I met with a friend the other day and she reminded me of something she told me the last time she saw me. I had no recollection of it. I bumbled my way through the conversation because I didn't want to seem like a terrible friend. The fact is, that after having approximately four hours of sleep each night for the past seven months, my brain does not have the capacity for remembering bargains at H&M or what her work colleague said to her one random Thursday morning. I’m sorry, I don’t mean to be a bad friend, it’s just that all I want to do is sleep.

I do not have the capacity to remember trivia. Only things like my children’s names (most of the time) and when they last had food.

And then there are every-day curve-balls: like that the boiler just broke and the plumber cancelled on me just before the weekend and now I have to boil the kettle every time my children need a wash.

Or that I ran out of washing up liquid and I’m using liquid soap till the shops open (I’m writing this at 6:30am on a sunday morning).

Or that the washing machine has just finished the ‘delicate cycle’ (AKA incredibly annoying non-tumble dry option) and I have no available clothes-drying space left in my house. And it’s raining.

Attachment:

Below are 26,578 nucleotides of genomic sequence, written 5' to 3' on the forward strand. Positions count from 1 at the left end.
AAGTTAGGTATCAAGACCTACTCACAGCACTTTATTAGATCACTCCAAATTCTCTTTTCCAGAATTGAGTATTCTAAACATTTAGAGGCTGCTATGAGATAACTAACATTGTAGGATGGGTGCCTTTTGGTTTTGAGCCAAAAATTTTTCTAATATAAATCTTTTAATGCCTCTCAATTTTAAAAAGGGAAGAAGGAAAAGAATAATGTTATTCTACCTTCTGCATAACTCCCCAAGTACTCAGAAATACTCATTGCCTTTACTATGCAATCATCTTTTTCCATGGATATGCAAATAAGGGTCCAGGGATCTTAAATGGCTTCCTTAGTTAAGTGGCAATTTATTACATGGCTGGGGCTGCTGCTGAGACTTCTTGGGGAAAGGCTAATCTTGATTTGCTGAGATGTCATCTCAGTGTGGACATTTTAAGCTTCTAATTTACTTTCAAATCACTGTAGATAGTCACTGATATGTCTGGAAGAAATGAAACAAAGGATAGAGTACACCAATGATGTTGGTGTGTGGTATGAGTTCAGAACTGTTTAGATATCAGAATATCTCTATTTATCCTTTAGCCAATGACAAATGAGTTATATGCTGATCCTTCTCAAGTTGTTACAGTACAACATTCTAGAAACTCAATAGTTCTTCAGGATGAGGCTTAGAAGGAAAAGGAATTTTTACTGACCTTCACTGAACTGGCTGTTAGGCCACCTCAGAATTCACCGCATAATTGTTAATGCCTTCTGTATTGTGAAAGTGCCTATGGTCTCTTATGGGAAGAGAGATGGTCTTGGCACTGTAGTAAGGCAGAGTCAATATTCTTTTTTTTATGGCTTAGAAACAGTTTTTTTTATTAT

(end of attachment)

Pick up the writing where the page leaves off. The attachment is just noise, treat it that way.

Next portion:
Or that there are still photos on the wall of the ‘three of us’ before we became a ‘four’ and I haven’t had time got the capacity to find sift through the hundreds of photos on my phone to update them.

Or that some kind person bought me an exotic plant to cheer me up and I have already killed it off because I couldn't understand the exact care instructions didn’t have the capacity to look after it.

And then it’s fathers day today and although I only have one father I needed to get three presents and cards, and when I went to do so the cards were really rubbish and cost £4.50 and I refused to pay such ridiculous prices just for the convenience of being at a supermarket checkout (having forgotten to buy fathers day cards at the official card section as I was too busy trying to occupy a whining baby and a four year old who had run riot down the cheese isle). 

“I’ll call in at the shop on the way home,” I said to myself.

Except that I got distracted by my four year old wiping his chocolate bar all over himself and the car window and I had to rush home for the baby wipes that I forgot to put in my bag. Now I’m thinking that £4.50 sounds like a reasonably priced convenience. And it’s not like I do not appreciate these amazing men in my life, I just do not have the capacity to show it with considerable effort (sorry, Dads). 

And then there’s work: Like, paid work. And I have no idea how to handle doing it again; or the idea of not doing it again. My working friends tell me they wish they had a Tuesday morning off at home - “sounds like bliss,” they say. They tell me how lucky I am to be in the ‘maternity bubble’ and I smile and nod and tell myself I must appreciate my life more.

I must appreciate this: This little sock-forgetting, kettle-boiling, clothes-sorting bubble of a blissful world that I live in. 

But I do not have the capacity.